Time is money. The thin line between success and failure, to getting the deal and missing it are in those moments when our productivity was limited. The winners are the ones who have learned to squeeze our every drop of productivity from their workday.
We’re on the cutting edge here at Brilliant. When it comes to transportation, being a chauffeur service is a byproduct of our genius. We’re in the business of providing brilliant solutions for our clients. To meeting their needs and making their lives better, and we drive you places while we do it.
Now, we’re helping you to literally be more productive; and we’re basing it on science.
5 Ways to Be More Productive
1. Stay Plugged In
You can’t efficiently work if you can’t efficiently communicate. Being disconnected or out of reach for even a few minutes every day can significantly hamper your productivity, as well as those that rely on their connection to you. Being without access to e-mail, web browser, and files in the cloud can either halt your work entirely or severely handicap your performance.
The secret to maximizing your productivity throughout the day may lie in simply staying connected when you would normally have to unplug. This means in your transit time, you need to take your office with you.
In our luxury vans we provide all the connectivity of the office with satellite TV, high-speed internet, power outlets to charge electronics, desks and comfortable seating. You can literally walk out of the high-rise, into your mobile office and continue your work while you travel.
2. Reclaim Your Lost Time
Along the same lines as #1, maximizing productivity means minimizing downtime. You’ve got to stay ahead of the other guy, and he’ll take advantage of your downtime to make up lost ground and get further ahead.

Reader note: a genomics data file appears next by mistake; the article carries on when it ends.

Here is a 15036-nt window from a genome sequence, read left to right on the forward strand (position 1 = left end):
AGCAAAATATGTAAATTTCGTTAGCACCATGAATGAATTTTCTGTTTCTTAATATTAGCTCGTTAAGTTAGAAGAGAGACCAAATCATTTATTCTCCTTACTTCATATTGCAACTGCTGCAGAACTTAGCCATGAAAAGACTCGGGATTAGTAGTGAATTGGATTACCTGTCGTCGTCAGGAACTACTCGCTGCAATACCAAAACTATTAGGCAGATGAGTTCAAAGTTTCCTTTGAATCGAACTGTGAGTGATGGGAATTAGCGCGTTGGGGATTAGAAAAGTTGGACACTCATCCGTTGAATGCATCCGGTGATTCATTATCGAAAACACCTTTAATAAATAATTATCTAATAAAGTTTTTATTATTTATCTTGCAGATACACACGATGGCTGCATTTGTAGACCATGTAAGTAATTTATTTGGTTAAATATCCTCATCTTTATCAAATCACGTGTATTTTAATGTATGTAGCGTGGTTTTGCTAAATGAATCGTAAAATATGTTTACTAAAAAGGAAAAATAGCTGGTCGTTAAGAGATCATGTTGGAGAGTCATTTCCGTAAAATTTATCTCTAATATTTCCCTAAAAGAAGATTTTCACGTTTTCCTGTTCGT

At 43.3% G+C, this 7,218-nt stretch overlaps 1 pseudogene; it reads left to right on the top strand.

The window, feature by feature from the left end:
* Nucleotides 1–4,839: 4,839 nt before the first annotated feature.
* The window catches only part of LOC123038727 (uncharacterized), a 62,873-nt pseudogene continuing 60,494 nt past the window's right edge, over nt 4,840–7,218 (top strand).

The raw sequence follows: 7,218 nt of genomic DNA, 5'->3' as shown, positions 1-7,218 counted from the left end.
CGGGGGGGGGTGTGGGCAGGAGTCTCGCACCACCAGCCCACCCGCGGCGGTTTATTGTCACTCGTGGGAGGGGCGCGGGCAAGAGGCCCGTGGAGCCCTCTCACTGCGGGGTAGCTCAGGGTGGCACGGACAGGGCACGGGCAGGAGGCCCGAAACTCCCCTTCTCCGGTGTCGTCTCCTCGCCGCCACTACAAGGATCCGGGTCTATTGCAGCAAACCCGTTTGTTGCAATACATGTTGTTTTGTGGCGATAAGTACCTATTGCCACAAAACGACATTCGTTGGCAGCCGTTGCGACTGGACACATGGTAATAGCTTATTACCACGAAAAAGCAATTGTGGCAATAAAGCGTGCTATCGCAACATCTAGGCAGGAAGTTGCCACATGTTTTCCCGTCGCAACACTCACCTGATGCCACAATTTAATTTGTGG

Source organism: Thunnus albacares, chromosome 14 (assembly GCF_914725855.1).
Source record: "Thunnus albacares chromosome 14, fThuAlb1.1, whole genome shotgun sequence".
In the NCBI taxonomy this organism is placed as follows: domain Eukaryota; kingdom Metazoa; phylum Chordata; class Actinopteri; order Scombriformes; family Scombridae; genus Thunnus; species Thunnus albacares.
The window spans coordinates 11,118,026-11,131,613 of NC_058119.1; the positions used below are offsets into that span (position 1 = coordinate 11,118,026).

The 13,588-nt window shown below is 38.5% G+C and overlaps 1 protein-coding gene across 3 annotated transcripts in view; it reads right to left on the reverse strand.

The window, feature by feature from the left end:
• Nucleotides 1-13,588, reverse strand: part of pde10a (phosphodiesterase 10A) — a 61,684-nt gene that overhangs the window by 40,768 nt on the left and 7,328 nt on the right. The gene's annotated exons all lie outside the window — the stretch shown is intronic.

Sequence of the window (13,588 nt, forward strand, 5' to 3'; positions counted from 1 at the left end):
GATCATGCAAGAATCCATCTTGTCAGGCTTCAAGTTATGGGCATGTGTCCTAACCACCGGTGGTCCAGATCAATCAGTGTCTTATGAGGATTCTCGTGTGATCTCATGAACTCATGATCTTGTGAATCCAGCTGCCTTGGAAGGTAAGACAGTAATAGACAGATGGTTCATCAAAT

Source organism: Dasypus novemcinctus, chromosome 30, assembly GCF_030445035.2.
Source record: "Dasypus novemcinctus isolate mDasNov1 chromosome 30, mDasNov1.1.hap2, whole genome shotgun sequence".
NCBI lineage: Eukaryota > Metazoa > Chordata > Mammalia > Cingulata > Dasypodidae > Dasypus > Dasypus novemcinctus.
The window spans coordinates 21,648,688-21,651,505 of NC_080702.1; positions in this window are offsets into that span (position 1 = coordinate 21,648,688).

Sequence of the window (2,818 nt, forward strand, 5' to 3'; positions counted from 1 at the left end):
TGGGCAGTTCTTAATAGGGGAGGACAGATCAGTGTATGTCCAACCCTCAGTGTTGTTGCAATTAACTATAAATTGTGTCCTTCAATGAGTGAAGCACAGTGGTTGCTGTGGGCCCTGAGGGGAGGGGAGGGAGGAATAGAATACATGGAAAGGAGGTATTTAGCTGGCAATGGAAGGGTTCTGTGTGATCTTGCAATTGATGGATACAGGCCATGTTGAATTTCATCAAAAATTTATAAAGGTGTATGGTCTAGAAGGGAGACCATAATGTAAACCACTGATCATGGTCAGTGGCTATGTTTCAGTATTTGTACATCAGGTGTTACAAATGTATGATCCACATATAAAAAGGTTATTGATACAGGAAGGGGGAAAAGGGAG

Take the time to map your daily routine, marking in the log the time you find yourself waiting for something, or otherwise unable to work productively. Simple adjustments in the routine can make a world of difference in your overall daily productivity. Small increases in productivity make a world of difference when factored into long-term success.
If you’re a commuter, you lose 8 working days a year from simple traffic congestion. In New York City, the average commute time for top executives is over an hour and a half. That’s a lot of downtime if you’re productivity goes out the window in the car, especially if you’re driving.
Listening to self-improvement audio books while you drive might feel productive, but if your competition is working during that hour, you’re still losing ground. Working while you travel is a great way to reclaim that lost time and focus it into crushing the competition, rather than watching the buildings go by.
Other ways to reclaim your lost time:
Wake up an hour earlier and get a head start on your day. If you’re not at 100% efficiency when you start your workday, use the extra time to wake up your brain and get some energy momentum going into work.
Do e-mail on the commute. The average worker spends 25% of their workday checking e-mail. For executives, it may be more. Take advantage of the downtime between home and the office by plowing through your inbox so when you get to work, you’re ready to tackle the tough, meaningful tasks of the day.
Don’t get caught up in the trap of “fixing it.” It’s not rare to get so caught up in adjusting and fixing “urgent” things that you fail to do work that really matters. At the end of the day, a color-coded calendar may look more organized, but if you’re not working on closing the important deals, being more organized doesn’t matter.
3. Take Breaks
Don’t let Troxler Fading rob you of your productivity. Sometimes the bulldog, “sticking with a task until it’s done “works in reverse due to the scientific makeup of the human brain.